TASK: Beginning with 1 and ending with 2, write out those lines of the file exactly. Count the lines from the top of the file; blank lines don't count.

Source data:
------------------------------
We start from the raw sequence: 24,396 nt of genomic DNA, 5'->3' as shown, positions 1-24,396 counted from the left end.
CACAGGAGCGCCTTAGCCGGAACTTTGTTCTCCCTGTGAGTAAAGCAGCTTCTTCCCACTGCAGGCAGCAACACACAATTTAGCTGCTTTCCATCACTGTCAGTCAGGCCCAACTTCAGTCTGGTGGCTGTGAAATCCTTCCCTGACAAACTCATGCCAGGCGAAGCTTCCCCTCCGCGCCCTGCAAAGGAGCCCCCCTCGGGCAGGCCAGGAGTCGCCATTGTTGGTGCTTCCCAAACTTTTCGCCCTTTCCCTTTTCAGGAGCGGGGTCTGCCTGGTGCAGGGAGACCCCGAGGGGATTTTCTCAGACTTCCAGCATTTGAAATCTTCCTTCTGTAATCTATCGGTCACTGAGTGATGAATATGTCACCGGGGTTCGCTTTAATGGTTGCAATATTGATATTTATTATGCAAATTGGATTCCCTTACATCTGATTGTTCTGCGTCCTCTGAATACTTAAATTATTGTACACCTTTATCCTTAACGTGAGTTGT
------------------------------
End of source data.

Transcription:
We start from the raw sequence: 24,396 nt of genomic DNA, 5'->3' as shown, positions 1-24,396 counted from the left end.
CACAGGAGCGCCTTAGCCGGAACTTTGTTCTCCCTGTGAGTAAAGCAGCTTCTTCCCACTGCAGGCAGCAACACACAATTTAGCTGCTTTCCATCACTGTCAGTCAGGCCCAACTTCAGTCTGGTGGCTGTGAAATCCTTCCCTGACAAACTCATGCCAGGCGAAGCTTCCCCTCCGCGCCCTGCAAAGGAGCCCCCCTCGGGCAGGCCAGGAGTCGCCATTGTTGGTGCTTCCCAAACTTTTCGCCCTTTCCCTTTTCAGGAGCGGGGTCTGCCTGGTGCAGGGAGACCCCGAGGGGATTTTCTCAGACTTCCAGCATTTGAAATCTTCCTTCTGTAATCTATCGGTCACTGAGTGATGAATATGTCACCGGGGTTCGCTTTAATGGTTGCAATATTGATATTTATTATGCAAATTGGATTCCCTTACATCTGATTGTTCTGCGTCCTCTGAATACTTAAATTATTGTACACCTTTATCCTTAACGTGAGTTGT